Students don’t know what they don’t know. Unless they are explicitly taught the types of questions to ask, and then have the language to answer these questions, the depth of knowledge will remain at a surface level. There will always need to be someone in the literature circle who understands and can direct the discussions. If the circle has students with low literacy abilities, then their role will not be fulfilled to its designed capacity and therefore the literature circle will not progress successfully. The high achieving student will feel like they are there to teach the lower ability students which can adversely affect their own core knowledge.

 

The Problem with Literature Circles 4 - Am I on track?

Ideal

Students will know their learning and have a deep understanding of the text. They will have a broad knowledge with a variety of relating information to allow them to perform well in assessments and tests. Their notes will be broad, as well as deep, on the topic, themes, and concepts.

Reality

Without a whiteboard or a teacher pointing out “this part is important”, many students struggle with knowing what is relevant. Some will write down everything, whereas others will add a few words or, worst case scenario, nothing at all. A quality teacher has backward mapped from the assessment to the classwork to ensure everything is covered. Students, on the other hand, do not always know the big picture so may focus on the wrong elements of the text. This is relevant in senior studies where students have very specific themes or concepts. Without a teacher pointing out some of the important information and keeping the students learning on track, there is the possibility they will not find the right information.

 

The Problem with Literature Circles 5 - No responsibility

Ideal

Through questioning and responding, students’ will be able to have a deep understanding of the text and will, therefore, be able to recite the information clearly. Each role is accountable for the learning of others, and their own. They will take responsibility for their learning.

Reality

How do you keep track of student progress and success? How do you know that they are grasping the major concepts? Is the time spent on reading, questioning, and challenging each other become evident in their written responses? If students aren’t “forced” to do work, many will choose not to. More than that, if there is no formative assessment and the literature circles is simply “classwork”, could time be spent better some other way? It is hard to track 30 students, each with different roles, sitting in groups talking, to truly have a solid understanding of how they are developing their literacy skills?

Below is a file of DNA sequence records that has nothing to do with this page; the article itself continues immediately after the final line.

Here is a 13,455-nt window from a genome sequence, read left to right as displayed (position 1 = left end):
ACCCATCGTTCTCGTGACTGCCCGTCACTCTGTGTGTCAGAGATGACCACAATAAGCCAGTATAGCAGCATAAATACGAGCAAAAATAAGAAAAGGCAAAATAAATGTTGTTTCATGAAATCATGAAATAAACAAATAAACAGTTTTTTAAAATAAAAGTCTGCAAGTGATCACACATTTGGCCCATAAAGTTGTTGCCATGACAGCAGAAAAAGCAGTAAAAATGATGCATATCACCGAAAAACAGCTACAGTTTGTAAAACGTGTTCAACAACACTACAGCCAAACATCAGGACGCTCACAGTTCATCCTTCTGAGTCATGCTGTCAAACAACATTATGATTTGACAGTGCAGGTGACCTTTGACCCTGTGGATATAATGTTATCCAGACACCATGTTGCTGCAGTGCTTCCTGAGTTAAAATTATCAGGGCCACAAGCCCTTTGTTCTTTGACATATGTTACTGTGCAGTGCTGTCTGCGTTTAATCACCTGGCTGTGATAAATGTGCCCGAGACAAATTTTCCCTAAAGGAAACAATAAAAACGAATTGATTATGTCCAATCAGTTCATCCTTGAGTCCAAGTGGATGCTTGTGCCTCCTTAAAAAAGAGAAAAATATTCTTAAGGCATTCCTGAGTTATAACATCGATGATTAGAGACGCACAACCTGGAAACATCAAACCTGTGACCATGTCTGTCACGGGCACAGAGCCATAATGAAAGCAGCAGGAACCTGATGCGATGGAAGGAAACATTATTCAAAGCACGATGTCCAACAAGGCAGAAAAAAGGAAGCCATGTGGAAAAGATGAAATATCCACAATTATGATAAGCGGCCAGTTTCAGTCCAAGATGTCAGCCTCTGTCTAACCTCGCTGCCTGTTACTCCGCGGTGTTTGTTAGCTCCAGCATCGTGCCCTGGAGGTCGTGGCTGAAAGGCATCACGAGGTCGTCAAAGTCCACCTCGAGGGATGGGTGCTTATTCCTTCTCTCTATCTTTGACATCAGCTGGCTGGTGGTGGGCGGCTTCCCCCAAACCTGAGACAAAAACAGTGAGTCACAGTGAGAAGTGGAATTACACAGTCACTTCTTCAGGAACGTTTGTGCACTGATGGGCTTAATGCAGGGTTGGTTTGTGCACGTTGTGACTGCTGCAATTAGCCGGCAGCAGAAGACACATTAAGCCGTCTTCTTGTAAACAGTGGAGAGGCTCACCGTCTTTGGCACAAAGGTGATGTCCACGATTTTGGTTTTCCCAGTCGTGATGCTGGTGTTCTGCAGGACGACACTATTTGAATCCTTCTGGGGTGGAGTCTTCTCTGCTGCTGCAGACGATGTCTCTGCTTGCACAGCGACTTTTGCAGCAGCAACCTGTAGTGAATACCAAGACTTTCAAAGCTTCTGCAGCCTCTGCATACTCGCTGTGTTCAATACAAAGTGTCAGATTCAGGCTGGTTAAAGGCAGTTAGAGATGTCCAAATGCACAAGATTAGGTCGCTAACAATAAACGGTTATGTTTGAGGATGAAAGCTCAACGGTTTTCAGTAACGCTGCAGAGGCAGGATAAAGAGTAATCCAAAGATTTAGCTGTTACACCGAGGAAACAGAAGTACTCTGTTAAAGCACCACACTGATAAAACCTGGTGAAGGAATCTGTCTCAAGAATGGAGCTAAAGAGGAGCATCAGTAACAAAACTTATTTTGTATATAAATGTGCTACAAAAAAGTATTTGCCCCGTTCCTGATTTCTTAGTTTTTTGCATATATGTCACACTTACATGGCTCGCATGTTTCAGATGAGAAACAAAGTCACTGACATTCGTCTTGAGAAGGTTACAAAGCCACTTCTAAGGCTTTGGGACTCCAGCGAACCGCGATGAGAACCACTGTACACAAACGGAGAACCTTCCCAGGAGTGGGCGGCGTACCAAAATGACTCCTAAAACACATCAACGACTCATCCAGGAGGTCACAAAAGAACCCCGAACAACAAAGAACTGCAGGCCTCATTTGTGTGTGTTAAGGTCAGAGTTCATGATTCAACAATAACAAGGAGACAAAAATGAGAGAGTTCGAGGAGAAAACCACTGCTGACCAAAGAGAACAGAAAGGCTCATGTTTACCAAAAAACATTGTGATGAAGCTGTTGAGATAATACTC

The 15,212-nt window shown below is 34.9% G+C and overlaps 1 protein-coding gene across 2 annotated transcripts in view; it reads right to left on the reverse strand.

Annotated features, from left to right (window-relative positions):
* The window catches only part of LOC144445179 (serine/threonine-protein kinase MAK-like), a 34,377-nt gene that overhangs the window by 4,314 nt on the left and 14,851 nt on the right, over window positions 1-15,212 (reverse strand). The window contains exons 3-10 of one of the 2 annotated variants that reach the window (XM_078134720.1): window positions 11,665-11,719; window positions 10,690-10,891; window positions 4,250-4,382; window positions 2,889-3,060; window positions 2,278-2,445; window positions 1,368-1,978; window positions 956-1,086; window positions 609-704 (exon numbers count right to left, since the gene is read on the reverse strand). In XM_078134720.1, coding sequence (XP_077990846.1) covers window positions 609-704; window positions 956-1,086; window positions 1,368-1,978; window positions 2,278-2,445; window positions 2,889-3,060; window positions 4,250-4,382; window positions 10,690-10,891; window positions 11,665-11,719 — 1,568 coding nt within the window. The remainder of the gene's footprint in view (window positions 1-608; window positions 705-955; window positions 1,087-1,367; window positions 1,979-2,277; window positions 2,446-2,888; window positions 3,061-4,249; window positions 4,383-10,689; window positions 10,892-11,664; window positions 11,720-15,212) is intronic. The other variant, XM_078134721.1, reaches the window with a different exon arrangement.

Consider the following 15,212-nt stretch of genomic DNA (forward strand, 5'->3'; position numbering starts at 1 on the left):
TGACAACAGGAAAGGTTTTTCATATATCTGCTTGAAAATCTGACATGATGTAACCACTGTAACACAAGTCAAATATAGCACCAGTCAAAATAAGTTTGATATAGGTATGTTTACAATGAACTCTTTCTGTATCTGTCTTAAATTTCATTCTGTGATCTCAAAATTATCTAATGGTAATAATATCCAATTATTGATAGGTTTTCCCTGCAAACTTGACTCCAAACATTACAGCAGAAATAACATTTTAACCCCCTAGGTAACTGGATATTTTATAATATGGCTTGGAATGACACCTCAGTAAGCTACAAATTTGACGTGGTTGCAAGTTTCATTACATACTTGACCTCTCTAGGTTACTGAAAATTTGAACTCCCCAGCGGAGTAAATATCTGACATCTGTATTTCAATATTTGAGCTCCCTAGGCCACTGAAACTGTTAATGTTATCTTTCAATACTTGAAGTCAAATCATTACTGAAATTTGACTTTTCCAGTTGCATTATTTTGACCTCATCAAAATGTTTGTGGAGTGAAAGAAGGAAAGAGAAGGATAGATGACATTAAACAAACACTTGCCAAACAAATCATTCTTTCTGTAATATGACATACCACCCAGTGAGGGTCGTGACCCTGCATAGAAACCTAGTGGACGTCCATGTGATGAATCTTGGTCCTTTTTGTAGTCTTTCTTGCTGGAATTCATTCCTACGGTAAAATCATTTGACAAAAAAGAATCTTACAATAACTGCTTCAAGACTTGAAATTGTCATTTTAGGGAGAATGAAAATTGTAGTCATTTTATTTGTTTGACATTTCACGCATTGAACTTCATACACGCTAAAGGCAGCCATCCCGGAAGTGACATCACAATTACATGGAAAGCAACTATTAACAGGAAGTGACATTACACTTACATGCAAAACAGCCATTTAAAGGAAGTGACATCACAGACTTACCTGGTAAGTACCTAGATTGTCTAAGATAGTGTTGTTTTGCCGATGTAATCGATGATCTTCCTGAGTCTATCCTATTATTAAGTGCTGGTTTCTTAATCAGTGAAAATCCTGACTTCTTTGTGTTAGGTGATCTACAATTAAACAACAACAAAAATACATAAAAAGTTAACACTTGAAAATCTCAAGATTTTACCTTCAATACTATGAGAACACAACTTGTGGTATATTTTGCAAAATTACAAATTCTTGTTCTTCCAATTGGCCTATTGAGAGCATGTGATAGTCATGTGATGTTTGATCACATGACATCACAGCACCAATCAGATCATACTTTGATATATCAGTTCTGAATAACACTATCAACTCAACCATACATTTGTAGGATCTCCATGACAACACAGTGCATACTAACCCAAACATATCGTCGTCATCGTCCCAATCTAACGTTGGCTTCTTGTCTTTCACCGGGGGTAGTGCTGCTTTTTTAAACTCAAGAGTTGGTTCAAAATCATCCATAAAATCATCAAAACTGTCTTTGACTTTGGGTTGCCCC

The Problem with Literature Circles 6 - Reading with blinders on

Do the roles make readers read with blinders

Ideal

The roles enable students to have a clear understanding of what they need to look for to help others. Roles offer students a direct route to interact with the text. The roles will, ideally, alternate for each text so students build their own capacity.

Reality

The structure of the roles in literature circles means that students will, more often than not, only focus on what it is they have to do. If their role is to be the Vocabulary Enricher then that is all they will focus on. They will miss any of the other elements while they read. Instead, they will rely solely on someone else finding that for them. If a student was the Investigator, the person who finds out all of the background information surrounding the text, then why would they be focusing on the new words or finding their own summary of the text?

Even when students change roles, if it is a different text there will be holes in their understanding. If it is the same text, then the literature circle will feel a little redundant.

 

What to do?

Don’t be discouraged. Knowing what you know means that you are able to be prepared. Every teacher’s classroom is different, and so are their students. The ideals of literature circles do not necessarily have to turn into the reality within your classroom, but it is best to be prepared.

 

Have you tried Literature Circles? Read more on how they work compared to Reciprocal Teaching.

 

Looking for other reading strategies? Here is 9 Reading Strategies for Reading Comprehension

We’ve also included 9 Literacy Strategies for Writing